With the rise in popularity of peer-to-peer payment apps such as Venmo, CashApp, and Zelle, scammers have found new ways to prey on and steal from people in all walks of life: the elderly, the overly compassionate, and even the under-trained employee.

In this blog post, we share more about these scams and how you can protect yourself, your family, and even your employees from falling for these types of scams.

What are P2P Scams?

Today’s technology makes it easy to send and receive funds online, but it’s also unfortunately true that scammers have found a way to get our hard-earned money through various platforms. While most P2P apps are still safe to use, some aren’t as safe as they used to be. Businesses are even beginning to use these apps to accept transactions from their customers, opening themselves up to new vulnerabilities if not appropriately accounted for.

Much like with any other payment method, you will need to handle your business or personal information and money with care. These apps were designed to allow users to issue payments to friends and to people they know, but strangers may also take advantage of these platforms. It can be easier than you think to get caught up in a PayPal scam or Venmo scam.

Things To Look Out for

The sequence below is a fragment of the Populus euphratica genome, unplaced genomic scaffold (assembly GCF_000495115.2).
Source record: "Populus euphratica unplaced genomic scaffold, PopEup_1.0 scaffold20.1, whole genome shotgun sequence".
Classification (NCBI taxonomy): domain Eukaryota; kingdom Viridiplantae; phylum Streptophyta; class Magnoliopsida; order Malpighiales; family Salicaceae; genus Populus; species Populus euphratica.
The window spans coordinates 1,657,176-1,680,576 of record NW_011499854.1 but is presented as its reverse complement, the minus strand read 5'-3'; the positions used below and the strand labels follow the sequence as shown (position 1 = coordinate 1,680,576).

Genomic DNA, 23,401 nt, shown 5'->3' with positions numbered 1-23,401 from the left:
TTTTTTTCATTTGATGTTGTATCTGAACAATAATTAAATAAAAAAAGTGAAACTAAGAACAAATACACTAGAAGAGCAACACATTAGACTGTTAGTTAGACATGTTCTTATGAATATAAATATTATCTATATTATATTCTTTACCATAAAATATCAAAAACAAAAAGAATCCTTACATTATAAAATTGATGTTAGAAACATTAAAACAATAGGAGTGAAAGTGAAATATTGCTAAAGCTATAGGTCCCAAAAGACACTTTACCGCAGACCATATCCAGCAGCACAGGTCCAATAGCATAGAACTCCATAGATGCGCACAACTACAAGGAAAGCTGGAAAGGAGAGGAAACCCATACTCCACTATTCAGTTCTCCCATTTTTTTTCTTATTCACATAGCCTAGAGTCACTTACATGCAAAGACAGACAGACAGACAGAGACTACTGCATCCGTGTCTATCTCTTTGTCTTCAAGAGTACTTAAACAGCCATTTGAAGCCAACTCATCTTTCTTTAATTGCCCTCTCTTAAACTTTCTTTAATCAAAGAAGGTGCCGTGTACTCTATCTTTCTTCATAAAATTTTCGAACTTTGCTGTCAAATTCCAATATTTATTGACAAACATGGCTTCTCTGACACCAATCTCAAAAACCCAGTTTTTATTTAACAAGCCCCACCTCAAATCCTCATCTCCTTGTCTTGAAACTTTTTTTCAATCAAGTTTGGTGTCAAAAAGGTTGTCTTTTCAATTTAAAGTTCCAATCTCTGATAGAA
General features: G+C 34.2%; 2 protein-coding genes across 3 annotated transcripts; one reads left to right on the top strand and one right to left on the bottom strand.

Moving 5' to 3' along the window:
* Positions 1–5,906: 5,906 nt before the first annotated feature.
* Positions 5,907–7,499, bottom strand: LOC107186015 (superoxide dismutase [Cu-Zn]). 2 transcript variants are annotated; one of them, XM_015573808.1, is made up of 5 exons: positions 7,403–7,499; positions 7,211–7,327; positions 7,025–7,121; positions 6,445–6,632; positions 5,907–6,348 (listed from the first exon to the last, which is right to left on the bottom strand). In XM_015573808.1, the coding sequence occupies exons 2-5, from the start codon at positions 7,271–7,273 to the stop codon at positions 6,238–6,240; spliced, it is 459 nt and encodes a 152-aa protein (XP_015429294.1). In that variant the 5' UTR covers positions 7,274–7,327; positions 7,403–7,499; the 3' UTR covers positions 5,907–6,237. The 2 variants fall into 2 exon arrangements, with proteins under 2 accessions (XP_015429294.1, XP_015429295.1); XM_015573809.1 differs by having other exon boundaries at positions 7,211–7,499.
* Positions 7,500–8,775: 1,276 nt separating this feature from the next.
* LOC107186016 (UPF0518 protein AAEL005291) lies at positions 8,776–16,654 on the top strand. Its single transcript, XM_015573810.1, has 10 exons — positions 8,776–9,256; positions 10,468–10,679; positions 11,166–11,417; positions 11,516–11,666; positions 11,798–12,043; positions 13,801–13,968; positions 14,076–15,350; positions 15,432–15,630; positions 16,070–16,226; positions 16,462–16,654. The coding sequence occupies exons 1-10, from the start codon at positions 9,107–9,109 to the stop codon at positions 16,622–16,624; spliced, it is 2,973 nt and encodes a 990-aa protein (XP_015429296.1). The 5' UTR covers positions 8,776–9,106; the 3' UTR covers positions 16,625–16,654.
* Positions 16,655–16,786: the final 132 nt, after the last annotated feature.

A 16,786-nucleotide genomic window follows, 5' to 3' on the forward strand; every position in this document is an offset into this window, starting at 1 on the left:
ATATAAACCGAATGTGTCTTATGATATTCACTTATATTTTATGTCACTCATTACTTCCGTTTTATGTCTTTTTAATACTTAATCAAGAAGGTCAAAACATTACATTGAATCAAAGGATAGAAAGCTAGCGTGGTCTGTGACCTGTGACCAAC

If you or your employees frequently make or accept transactions through PayPal or Venmo, you may be at risk for payment app scams. Look out for these common scenarios:

  • Scammers will claim to be from the fraud department to ask you to confirm sensitive information, such as your bank account information. Other details they might ask for are data such as debit or credit card numbers, or even your Social Security number.
  • Some scammers will call you or your staff, impersonating your bank to pretend to warn you about suspicious activity on your account. They will then ask you to verify that your account isn’t open or to reverse a transaction. While it may seem like they are asking you to send money back to yourself, you’re sending money to an impostor.
  • Fraudsters will also pose as legitimate businesses and ask for a P2P payment for their product or service. However, once you transfer your money, they won’t send anything back to you and will immediately disappear.
  • A con artist may also send you money by “accident” using a P2P service, where they will then ask to get that money back. However, instead of sending the money back, be sure to contact the P2P service regarding the error. If you send the money back, there’s a chance that they are stolen funds; the P2P service may flag it as fraud and hold you accountable.

No matter what you do, never share your information when you encounter any of the scenarios above. A scammer will always use your details and information to create a P2P account, get access to your apps, and steal your identity.


While it may not impact your business yet, it may still be helpful in the long term to include information on P2P scams in your internal technology training, internal bulletin boards, or a part of the onboarding process.